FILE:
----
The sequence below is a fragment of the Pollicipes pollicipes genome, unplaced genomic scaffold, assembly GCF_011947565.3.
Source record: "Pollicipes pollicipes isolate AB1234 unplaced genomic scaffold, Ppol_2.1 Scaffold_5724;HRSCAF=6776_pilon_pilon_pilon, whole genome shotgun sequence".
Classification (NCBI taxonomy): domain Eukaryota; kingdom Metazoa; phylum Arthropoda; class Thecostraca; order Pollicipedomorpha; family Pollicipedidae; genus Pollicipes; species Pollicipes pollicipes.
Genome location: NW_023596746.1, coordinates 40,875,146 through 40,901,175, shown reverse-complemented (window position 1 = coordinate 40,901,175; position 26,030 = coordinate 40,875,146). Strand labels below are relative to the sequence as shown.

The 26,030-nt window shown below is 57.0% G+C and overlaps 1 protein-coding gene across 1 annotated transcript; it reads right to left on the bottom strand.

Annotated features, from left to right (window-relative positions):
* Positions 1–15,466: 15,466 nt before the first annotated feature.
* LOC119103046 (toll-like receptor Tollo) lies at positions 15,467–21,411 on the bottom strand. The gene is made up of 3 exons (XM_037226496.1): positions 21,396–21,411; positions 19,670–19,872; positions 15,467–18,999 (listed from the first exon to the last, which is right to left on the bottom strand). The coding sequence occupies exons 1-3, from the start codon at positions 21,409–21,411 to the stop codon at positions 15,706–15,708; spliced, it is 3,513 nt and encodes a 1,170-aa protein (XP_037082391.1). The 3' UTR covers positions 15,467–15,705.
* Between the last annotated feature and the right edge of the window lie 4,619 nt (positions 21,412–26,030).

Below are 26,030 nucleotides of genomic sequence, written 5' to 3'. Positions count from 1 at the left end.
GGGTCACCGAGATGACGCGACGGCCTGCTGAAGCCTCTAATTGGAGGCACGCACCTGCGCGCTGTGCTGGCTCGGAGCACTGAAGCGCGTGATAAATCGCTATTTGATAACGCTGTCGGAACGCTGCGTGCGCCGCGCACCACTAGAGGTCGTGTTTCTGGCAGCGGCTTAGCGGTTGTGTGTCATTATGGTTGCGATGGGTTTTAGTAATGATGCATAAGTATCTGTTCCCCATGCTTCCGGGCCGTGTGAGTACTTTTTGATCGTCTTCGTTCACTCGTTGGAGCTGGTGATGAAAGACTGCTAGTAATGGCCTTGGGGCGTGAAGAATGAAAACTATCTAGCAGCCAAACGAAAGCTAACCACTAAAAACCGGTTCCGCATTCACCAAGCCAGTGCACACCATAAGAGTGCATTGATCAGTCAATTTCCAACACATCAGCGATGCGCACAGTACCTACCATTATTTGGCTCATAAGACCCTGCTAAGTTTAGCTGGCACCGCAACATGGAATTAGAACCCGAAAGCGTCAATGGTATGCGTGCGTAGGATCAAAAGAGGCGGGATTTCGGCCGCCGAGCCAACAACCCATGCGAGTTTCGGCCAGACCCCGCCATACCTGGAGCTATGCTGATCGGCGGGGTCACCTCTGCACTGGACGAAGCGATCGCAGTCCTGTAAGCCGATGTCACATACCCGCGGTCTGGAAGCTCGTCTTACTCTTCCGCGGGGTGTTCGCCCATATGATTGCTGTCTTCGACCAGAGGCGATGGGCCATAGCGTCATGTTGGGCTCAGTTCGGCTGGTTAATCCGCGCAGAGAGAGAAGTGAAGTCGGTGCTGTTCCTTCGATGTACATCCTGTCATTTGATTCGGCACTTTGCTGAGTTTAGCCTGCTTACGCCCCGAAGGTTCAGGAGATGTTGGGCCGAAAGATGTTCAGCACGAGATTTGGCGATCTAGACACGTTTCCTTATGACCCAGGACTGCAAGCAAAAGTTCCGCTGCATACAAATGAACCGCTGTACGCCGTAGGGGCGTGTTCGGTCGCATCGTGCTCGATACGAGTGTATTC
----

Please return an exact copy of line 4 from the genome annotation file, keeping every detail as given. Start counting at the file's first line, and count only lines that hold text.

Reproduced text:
Genome location: NW_023596746.1, coordinates 40,875,146 through 40,901,175, shown reverse-complemented (window position 1 = coordinate 40,901,175; position 26,030 = coordinate 40,875,146). Strand labels below are relative to the sequence as shown.